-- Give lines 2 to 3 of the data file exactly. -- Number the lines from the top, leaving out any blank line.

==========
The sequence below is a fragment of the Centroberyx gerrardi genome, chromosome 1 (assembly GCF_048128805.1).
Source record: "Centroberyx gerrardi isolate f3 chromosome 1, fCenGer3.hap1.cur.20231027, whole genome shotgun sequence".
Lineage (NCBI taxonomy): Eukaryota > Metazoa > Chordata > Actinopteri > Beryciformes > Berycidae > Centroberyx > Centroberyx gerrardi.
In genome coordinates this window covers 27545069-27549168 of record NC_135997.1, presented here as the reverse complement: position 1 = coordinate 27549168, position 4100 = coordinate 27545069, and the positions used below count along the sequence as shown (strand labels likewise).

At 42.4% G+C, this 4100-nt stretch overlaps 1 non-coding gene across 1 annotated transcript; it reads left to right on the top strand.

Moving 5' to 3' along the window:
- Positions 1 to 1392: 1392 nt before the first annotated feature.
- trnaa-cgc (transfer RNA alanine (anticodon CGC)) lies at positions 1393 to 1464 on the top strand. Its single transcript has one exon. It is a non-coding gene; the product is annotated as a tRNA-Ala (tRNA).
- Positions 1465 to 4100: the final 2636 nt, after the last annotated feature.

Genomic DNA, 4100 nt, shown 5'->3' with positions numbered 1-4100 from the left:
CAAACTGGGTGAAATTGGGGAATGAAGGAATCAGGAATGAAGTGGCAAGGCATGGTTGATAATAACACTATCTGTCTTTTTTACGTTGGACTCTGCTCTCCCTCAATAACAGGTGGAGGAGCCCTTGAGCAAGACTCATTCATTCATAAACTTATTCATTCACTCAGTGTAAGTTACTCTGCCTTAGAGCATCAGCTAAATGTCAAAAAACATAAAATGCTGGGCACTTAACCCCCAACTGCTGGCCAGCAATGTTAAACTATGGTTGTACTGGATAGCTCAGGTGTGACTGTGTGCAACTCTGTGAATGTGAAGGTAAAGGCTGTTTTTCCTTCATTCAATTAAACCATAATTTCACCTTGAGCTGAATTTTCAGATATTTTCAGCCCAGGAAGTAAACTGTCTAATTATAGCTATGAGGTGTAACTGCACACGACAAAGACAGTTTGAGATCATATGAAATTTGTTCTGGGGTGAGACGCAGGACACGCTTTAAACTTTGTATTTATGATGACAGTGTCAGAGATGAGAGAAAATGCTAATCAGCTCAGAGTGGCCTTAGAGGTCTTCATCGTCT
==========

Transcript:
Source record: "Centroberyx gerrardi isolate f3 chromosome 1, fCenGer3.hap1.cur.20231027, whole genome shotgun sequence".
Lineage (NCBI taxonomy): Eukaryota > Metazoa > Chordata > Actinopteri > Beryciformes > Berycidae > Centroberyx > Centroberyx gerrardi.